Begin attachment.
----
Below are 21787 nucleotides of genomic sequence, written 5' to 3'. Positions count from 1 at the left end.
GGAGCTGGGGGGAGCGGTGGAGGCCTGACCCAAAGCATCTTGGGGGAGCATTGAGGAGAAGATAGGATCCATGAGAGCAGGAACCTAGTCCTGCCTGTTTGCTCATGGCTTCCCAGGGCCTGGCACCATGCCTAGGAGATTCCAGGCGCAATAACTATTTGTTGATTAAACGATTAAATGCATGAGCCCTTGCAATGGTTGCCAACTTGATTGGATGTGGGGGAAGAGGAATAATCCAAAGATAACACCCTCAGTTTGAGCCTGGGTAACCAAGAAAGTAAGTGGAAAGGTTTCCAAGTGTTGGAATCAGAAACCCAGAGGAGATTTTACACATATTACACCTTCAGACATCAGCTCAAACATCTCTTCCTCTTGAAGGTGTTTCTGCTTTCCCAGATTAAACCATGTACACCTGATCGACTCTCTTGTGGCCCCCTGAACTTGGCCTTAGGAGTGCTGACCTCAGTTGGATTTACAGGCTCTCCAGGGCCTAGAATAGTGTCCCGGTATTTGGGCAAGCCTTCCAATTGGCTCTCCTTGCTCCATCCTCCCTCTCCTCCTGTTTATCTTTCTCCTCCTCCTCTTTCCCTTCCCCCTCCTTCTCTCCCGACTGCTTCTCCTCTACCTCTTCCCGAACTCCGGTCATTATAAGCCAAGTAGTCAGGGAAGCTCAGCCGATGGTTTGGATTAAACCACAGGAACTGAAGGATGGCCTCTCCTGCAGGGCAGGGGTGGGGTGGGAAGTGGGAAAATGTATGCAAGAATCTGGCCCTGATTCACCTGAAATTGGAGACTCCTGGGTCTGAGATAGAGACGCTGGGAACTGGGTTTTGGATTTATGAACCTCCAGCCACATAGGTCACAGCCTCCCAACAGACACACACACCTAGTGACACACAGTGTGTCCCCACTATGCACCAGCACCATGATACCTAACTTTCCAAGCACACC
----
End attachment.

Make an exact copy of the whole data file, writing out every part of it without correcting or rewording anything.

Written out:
Below are 21787 nucleotides of genomic sequence, written 5' to 3'. Positions count from 1 at the left end.
GGAGCTGGGGGGAGCGGTGGAGGCCTGACCCAAAGCATCTTGGGGGAGCATTGAGGAGAAGATAGGATCCATGAGAGCAGGAACCTAGTCCTGCCTGTTTGCTCATGGCTTCCCAGGGCCTGGCACCATGCCTAGGAGATTCCAGGCGCAATAACTATTTGTTGATTAAACGATTAAATGCATGAGCCCTTGCAATGGTTGCCAACTTGATTGGATGTGGGGGAAGAGGAATAATCCAAAGATAACACCCTCAGTTTGAGCCTGGGTAACCAAGAAAGTAAGTGGAAAGGTTTCCAAGTGTTGGAATCAGAAACCCAGAGGAGATTTTACACATATTACACCTTCAGACATCAGCTCAAACATCTCTTCCTCTTGAAGGTGTTTCTGCTTTCCCAGATTAAACCATGTACACCTGATCGACTCTCTTGTGGCCCCCTGAACTTGGCCTTAGGAGTGCTGACCTCAGTTGGATTTACAGGCTCTCCAGGGCCTAGAATAGTGTCCCGGTATTTGGGCAAGCCTTCCAATTGGCTCTCCTTGCTCCATCCTCCCTCTCCTCCTGTTTATCTTTCTCCTCCTCCTCTTTCCCTTCCCCCTCCTTCTCTCCCGACTGCTTCTCCTCTACCTCTTCCCGAACTCCGGTCATTATAAGCCAAGTAGTCAGGGAAGCTCAGCCGATGGTTTGGATTAAACCACAGGAACTGAAGGATGGCCTCTCCTGCAGGGCAGGGGTGGGGTGGGAAGTGGGAAAATGTATGCAAGAATCTGGCCCTGATTCACCTGAAATTGGAGACTCCTGGGTCTGAGATAGAGACGCTGGGAACTGGGTTTTGGATTTATGAACCTCCAGCCACATAGGTCACAGCCTCCCAACAGACACACACACCTAGTGACACACAGTGTGTCCCCACTATGCACCAGCACCATGATACCTAACTTTCCAAGCACACC